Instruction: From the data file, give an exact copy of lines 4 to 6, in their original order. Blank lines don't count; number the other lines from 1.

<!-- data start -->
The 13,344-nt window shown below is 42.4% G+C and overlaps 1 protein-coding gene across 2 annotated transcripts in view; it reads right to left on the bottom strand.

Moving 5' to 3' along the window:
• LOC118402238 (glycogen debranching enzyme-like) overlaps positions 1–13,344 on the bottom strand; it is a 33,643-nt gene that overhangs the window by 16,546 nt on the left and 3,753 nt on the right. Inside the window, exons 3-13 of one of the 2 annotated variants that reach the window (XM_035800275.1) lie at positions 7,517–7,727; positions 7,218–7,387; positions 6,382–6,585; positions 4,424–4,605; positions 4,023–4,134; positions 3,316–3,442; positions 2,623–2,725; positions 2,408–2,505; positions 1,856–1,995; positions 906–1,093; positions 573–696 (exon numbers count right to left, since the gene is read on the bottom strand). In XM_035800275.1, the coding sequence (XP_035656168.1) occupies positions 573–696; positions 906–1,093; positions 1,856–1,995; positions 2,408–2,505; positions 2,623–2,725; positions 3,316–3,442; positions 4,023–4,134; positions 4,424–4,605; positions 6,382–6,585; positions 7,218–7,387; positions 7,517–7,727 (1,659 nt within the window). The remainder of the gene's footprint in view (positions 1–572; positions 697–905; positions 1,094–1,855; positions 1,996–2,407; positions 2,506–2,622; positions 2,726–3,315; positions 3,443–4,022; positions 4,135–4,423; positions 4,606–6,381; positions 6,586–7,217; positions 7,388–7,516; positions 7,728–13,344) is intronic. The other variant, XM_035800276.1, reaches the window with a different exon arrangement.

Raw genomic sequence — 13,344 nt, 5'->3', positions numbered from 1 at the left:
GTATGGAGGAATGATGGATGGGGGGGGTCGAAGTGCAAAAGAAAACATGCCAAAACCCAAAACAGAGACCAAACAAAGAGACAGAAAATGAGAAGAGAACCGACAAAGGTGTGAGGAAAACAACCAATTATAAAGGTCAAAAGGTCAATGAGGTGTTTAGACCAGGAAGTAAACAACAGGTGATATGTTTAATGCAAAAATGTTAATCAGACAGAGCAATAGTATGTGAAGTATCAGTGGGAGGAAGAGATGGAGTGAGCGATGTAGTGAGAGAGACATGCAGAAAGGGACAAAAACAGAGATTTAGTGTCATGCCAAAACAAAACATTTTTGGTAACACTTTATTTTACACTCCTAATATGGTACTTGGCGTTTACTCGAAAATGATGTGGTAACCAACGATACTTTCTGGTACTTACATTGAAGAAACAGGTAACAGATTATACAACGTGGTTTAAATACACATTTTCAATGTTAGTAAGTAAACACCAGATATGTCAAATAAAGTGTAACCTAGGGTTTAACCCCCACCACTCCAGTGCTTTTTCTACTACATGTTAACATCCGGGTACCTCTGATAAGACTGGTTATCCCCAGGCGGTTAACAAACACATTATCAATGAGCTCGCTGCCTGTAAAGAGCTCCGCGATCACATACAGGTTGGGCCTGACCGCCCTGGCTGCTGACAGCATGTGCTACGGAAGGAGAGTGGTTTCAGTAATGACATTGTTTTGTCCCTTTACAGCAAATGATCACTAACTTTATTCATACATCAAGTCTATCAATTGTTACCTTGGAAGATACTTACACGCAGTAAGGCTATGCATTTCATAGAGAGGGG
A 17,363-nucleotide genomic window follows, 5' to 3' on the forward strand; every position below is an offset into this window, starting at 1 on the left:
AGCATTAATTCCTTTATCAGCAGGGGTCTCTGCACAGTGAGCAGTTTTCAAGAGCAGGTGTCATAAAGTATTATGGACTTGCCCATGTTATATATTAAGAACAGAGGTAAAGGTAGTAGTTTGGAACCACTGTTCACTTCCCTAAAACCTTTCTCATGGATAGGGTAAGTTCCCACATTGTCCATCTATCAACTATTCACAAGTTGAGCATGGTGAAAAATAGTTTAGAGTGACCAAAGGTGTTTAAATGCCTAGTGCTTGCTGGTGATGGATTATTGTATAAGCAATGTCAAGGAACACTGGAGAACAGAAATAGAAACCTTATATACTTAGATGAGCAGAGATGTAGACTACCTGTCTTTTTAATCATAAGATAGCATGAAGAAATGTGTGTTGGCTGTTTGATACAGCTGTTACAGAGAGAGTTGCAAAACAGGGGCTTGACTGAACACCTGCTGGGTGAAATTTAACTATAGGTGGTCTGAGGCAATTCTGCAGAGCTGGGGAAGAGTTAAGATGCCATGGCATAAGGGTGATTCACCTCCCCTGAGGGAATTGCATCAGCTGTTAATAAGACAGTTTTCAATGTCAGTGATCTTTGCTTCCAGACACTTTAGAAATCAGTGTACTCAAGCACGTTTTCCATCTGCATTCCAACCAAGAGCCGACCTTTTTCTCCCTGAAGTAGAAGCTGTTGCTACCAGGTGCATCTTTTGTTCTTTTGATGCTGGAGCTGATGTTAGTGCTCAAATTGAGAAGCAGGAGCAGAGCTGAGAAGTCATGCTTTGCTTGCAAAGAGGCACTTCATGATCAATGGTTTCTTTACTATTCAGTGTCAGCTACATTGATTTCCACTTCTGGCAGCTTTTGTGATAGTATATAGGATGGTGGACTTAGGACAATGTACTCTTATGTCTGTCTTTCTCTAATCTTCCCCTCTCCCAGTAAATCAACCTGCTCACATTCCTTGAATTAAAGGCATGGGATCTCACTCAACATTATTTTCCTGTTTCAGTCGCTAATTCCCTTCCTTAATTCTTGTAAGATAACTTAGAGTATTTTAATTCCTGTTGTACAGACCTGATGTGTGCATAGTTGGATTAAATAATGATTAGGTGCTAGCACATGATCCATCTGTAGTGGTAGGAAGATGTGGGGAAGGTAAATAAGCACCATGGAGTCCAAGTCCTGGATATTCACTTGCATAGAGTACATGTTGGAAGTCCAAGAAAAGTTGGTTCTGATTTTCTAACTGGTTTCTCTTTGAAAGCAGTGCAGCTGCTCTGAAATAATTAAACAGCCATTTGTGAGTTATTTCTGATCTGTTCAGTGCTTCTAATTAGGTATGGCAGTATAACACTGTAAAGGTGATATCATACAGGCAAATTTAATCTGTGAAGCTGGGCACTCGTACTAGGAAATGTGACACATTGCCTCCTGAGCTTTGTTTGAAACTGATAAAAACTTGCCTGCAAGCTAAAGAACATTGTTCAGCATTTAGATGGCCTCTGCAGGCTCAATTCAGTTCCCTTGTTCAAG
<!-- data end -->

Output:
Raw genomic sequence — 13,344 nt, 5'->3', positions numbered from 1 at the left:
GTATGGAGGAATGATGGATGGGGGGGGTCGAAGTGCAAAAGAAAACATGCCAAAACCCAAAACAGAGACCAAACAAAGAGACAGAAAATGAGAAGAGAACCGACAAAGGTGTGAGGAAAACAACCAATTATAAAGGTCAAAAGGTCAATGAGGTGTTTAGACCAGGAAGTAAACAACAGGTGATATGTTTAATGCAAAAATGTTAATCAGACAGAGCAATAGTATGTGAAGTATCAGTGGGAGGAAGAGATGGAGTGAGCGATGTAGTGAGAGAGACATGCAGAAAGGGACAAAAACAGAGATTTAGTGTCATGCCAAAACAAAACATTTTTGGTAACACTTTATTTTACACTCCTAATATGGTACTTGGCGTTTACTCGAAAATGATGTGGTAACCAACGATACTTTCTGGTACTTACATTGAAGAAACAGGTAACAGATTATACAACGTGGTTTAAATACACATTTTCAATGTTAGTAAGTAAACACCAGATATGTCAAATAAAGTGTAACCTAGGGTTTAACCCCCACCACTCCAGTGCTTTTTCTACTACATGTTAACATCCGGGTACCTCTGATAAGACTGGTTATCCCCAGGCGGTTAACAAACACATTATCAATGAGCTCGCTGCCTGTAAAGAGCTCCGCGATCACATACAGGTTGGGCCTGACCGCCCTGGCTGCTGACAGCATGTGCTACGGAAGGAGAGTGGTTTCAGTAATGACATTGTTTTGTCCCTTTACAGCAAATGATCACTAACTTTATTCATACATCAAGTCTATCAATTGTTACCTTGGAAGATACTTACACGCAGTAAGGCTATGCATTTCATAGAGAGGGG
A 17,363-nucleotide genomic window follows, 5' to 3' on the forward strand; every position below is an offset into this window, starting at 1 on the left: